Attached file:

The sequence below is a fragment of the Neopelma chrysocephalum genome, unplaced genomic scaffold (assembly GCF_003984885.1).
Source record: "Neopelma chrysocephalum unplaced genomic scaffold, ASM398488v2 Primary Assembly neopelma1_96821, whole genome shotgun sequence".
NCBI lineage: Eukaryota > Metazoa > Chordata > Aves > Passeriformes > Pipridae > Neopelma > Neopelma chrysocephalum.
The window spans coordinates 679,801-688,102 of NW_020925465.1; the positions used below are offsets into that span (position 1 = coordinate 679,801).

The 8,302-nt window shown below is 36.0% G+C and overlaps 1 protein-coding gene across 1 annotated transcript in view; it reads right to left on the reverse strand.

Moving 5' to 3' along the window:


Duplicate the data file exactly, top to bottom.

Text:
The sequence below is a fragment of the Neopelma chrysocephalum genome, unplaced genomic scaffold (assembly GCF_003984885.1).
Source record: "Neopelma chrysocephalum unplaced genomic scaffold, ASM398488v2 Primary Assembly neopelma1_96821, whole genome shotgun sequence".
NCBI lineage: Eukaryota > Metazoa > Chordata > Aves > Passeriformes > Pipridae > Neopelma > Neopelma chrysocephalum.
The window spans coordinates 679,801-688,102 of NW_020925465.1; the positions used below are offsets into that span (position 1 = coordinate 679,801).

The 8,302-nt window shown below is 36.0% G+C and overlaps 1 protein-coding gene across 1 annotated transcript in view; it reads right to left on the reverse strand.

Moving 5' to 3' along the window: